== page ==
A Philadelphia foundation is providing $35 million to launch a host of programs aimed at better protecting the Delaware River, which flows through the heart of the populous U.S. eastern seaboard and provides drinking water for 15 million people. The William Penn Foundation, working with nonprofit groups such as The Open Space Institute, says its Delaware River Initiative will protect more than 30,000 acres of land, launch 40 restoration projects, create incentives for businesses and landowners to protect the watershed, and set up a comprehensive program of water quality monitoring that will enable the foundation and its partners to measure the success of their programs and the overall health of the river. A cornerstone of the foundation’s initiative will be its restoration and protection work in eight so-called “sub-watersheds” that feed into the Delaware River.

“We wanted to go to places where the water quality was best but threatened, or the worst but had potential for a turnaround,” said Andrew Johnson, senior officer in the foundation’s watershed protection program.

The William Penn Foundation is a family-held philanthropy with roughly $2 billion in assets. The 388-mile Delaware River rises out of New York’s Catskill mountains and then flows through New Jersey, Pennsylvania, and Delaware before emptying into the Atlantic Ocean. Foundation officials said that while the federal Clean Water Act has significantly improved the river’s water quality since the 1970s, the Delaware now faces intensifying threats, many from so-called “non-point sources.” Johnson said these include logging and development in the river’s headwaters, polluted runoff from farms and urban and suburban areas, aquifer depletion, and the looming prospect of hydraulic fracturing, or fracking, for oil and natural gas.

The Delaware River Basin Commission, a regional body that manages the river, has issued a temporary ban on fracking. But oil and gas development could move ahead at some point in portions of the basin, and Johnson noted that pipelines and other energy infrastructure is already being built in the watershed. “Energy development in upstream headwaters is obviously going to be accelerating,” said Johnson. “That is a threat that we’re very interested in.”

Working with 40 national and regional partners, the William Penn Foundation has designed pilot projects to protect the watershed from the banks of numerous creeks and tributaries to lands miles away from the river itself. “We are consciously making the connection between land protection and water quality,” said Johnson.

He said the initiative’s goal is to work with universities, conservation groups, local land trusts, citizens’ groups, and government agencies to establish successful pilot projects that could then be replicated across the region. Claire Billett, an officer in the foundation’s watershed program, said the initiative was seeking to encourage “cumulative impacts that wouldn’t be achieved if people were acting on their own in a more spread-out, disparate manner across the watershed.”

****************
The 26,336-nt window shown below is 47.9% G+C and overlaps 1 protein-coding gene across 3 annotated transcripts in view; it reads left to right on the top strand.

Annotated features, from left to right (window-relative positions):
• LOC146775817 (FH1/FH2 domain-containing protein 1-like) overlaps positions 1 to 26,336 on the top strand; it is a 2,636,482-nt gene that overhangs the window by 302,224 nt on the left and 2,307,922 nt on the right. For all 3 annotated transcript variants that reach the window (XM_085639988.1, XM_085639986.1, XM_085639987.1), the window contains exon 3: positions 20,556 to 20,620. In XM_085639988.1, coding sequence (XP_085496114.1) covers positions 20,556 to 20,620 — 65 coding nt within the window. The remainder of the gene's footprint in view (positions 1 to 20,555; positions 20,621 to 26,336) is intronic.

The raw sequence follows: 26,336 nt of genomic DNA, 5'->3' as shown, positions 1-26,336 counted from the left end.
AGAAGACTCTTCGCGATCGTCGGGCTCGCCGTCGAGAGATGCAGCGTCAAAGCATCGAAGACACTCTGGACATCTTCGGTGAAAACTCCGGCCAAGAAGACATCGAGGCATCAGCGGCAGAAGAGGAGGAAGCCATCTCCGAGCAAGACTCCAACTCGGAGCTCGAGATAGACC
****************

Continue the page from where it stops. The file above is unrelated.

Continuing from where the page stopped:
The “sub-watershed” program, which will involve projects in roughly 25 percent of the 13,500 square miles that make up the Delaware River watershed, will focus on areas where restoration and protection projects will have a high impact on water quality, the foundation said. The work in the eight sub-watersheds will be closely coordinated and the results will be monitored by the Academy of Natural Sciences of Drexel University.

In the Brandywine/Christina sub-watershed, scientists and conservationists from the University of Delaware and The Nature Conservancy will investigate the creation of a water fund in which key parties — such as the water utility for Wilmington, Delaware — would help purchase or restore valuable forested headwaters. Such water funds are being created worldwide, in places such as Quito, Ecuador.

In the New Jersey Highlands sub-watershed, scientists will be using advanced methods, such as identification of pathogens through their DNA signature, to track sources of pollution. In the upstream suburban Philadelphia sub-watershed, streams that have been buried or covered by roads or other development will be opened up, restoring habitat and connections to wetlands. In addition, scientists from Villanova University will launch projects to control storm water runoff, including the construction of rainwater gardens and rainwater trenches to keep polluted storm water from rushing into the Delaware River and its tributaries.

Foundation officials said the program will also work closely with the region’s many land trusts to ensure that farmland and other land conservation programs incorporate measures to reduce runoff of farm animal waste and other pollutants into waterways. One group, the Stroud Water Research Center, will create 100-foot buffers along long stretches of a stream. Other projects will work with farmers farther from waterways but whose practices can nevertheless pollute the watershed.

“We’ve been very concentrated along the stream corridor, but we think there are a lot of innovative things we can do uphill,” said Nathan Boon, an associate in the foundation’s watershed program.

As for one of the biggest potential threats facing the river — fracking for natural gas and associated pipelines and other infrastructure — Johnson said the $35 million program will include funds to monitor the expansion of pipelines and other oil and gas infrastructure. The initiative will also study the potential impact of proposed fracking projects on the forested headlands of the Delaware, which he said are essential to the health of river.


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